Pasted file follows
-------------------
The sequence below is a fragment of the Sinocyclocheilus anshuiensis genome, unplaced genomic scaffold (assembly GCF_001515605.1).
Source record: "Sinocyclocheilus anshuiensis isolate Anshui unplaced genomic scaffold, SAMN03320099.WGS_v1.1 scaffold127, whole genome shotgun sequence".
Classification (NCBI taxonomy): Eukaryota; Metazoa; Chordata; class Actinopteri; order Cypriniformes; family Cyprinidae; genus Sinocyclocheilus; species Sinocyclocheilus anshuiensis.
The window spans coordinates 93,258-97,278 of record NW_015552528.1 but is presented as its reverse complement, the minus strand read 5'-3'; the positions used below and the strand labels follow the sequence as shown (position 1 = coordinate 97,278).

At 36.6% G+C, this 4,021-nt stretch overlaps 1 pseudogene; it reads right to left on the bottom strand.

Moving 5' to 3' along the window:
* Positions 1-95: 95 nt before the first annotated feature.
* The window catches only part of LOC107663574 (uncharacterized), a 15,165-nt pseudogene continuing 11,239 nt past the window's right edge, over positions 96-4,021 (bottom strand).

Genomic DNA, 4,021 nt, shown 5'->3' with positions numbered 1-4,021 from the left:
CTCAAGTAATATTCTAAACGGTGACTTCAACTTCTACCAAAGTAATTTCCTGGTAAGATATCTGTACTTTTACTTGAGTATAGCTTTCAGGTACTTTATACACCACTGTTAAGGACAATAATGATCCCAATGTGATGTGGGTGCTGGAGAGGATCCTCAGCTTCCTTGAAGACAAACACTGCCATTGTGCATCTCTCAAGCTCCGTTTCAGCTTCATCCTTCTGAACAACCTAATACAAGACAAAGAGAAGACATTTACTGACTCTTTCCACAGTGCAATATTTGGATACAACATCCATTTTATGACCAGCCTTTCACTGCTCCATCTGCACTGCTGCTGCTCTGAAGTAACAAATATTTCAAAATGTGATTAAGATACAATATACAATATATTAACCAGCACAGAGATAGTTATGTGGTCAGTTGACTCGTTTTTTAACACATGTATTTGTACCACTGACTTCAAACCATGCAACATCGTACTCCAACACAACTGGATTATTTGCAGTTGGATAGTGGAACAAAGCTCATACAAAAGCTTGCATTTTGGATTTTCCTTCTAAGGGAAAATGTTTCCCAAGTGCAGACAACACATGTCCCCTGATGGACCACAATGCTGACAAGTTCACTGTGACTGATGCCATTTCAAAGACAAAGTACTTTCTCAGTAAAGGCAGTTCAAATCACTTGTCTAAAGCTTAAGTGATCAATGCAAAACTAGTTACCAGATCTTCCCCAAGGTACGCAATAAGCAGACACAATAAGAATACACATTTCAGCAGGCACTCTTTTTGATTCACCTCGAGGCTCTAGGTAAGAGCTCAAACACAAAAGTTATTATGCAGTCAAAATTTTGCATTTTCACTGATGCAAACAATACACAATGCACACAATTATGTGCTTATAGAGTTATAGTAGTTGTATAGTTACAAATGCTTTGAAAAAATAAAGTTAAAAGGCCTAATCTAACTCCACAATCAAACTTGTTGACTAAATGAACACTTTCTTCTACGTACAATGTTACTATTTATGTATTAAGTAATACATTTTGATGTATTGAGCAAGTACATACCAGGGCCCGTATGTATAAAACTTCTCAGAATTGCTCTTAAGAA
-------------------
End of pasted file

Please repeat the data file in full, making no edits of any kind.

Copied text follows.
The sequence below is a fragment of the Sinocyclocheilus anshuiensis genome, unplaced genomic scaffold (assembly GCF_001515605.1).
Source record: "Sinocyclocheilus anshuiensis isolate Anshui unplaced genomic scaffold, SAMN03320099.WGS_v1.1 scaffold127, whole genome shotgun sequence".
Classification (NCBI taxonomy): Eukaryota; Metazoa; Chordata; class Actinopteri; order Cypriniformes; family Cyprinidae; genus Sinocyclocheilus; species Sinocyclocheilus anshuiensis.
The window spans coordinates 93,258-97,278 of record NW_015552528.1 but is presented as its reverse complement, the minus strand read 5'-3'; the positions used below and the strand labels follow the sequence as shown (position 1 = coordinate 97,278).

At 36.6% G+C, this 4,021-nt stretch overlaps 1 pseudogene; it reads right to left on the bottom strand.

Moving 5' to 3' along the window:
* Positions 1-95: 95 nt before the first annotated feature.
* The window catches only part of LOC107663574 (uncharacterized), a 15,165-nt pseudogene continuing 11,239 nt past the window's right edge, over positions 96-4,021 (bottom strand).

Genomic DNA, 4,021 nt, shown 5'->3' with positions numbered 1-4,021 from the left:
CTCAAGTAATATTCTAAACGGTGACTTCAACTTCTACCAAAGTAATTTCCTGGTAAGATATCTGTACTTTTACTTGAGTATAGCTTTCAGGTACTTTATACACCACTGTTAAGGACAATAATGATCCCAATGTGATGTGGGTGCTGGAGAGGATCCTCAGCTTCCTTGAAGACAAACACTGCCATTGTGCATCTCTCAAGCTCCGTTTCAGCTTCATCCTTCTGAACAACCTAATACAAGACAAAGAGAAGACATTTACTGACTCTTTCCACAGTGCAATATTTGGATACAACATCCATTTTATGACCAGCCTTTCACTGCTCCATCTGCACTGCTGCTGCTCTGAAGTAACAAATATTTCAAAATGTGATTAAGATACAATATACAATATATTAACCAGCACAGAGATAGTTATGTGGTCAGTTGACTCGTTTTTTAACACATGTATTTGTACCACTGACTTCAAACCATGCAACATCGTACTCCAACACAACTGGATTATTTGCAGTTGGATAGTGGAACAAAGCTCATACAAAAGCTTGCATTTTGGATTTTCCTTCTAAGGGAAAATGTTTCCCAAGTGCAGACAACACATGTCCCCTGATGGACCACAATGCTGACAAGTTCACTGTGACTGATGCCATTTCAAAGACAAAGTACTTTCTCAGTAAAGGCAGTTCAAATCACTTGTCTAAAGCTTAAGTGATCAATGCAAAACTAGTTACCAGATCTTCCCCAAGGTACGCAATAAGCAGACACAATAAGAATACACATTTCAGCAGGCACTCTTTTTGATTCACCTCGAGGCTCTAGGTAAGAGCTCAAACACAAAAGTTATTATGCAGTCAAAATTTTGCATTTTCACTGATGCAAACAATACACAATGCACACAATTATGTGCTTATAGAGTTATAGTAGTTGTATAGTTACAAATGCTTTGAAAAAATAAAGTTAAAAGGCCTAATCTAACTCCACAATCAAACTTGTTGACTAAATGAACACTTTCTTCTACGTACAATGTTACTATTTATGTATTAAGTAATACATTTTGATGTATTGAGCAAGTACATACCAGGGCCCGTATGTATAAAACTTCTCAGAATTGCTCTTAAGAA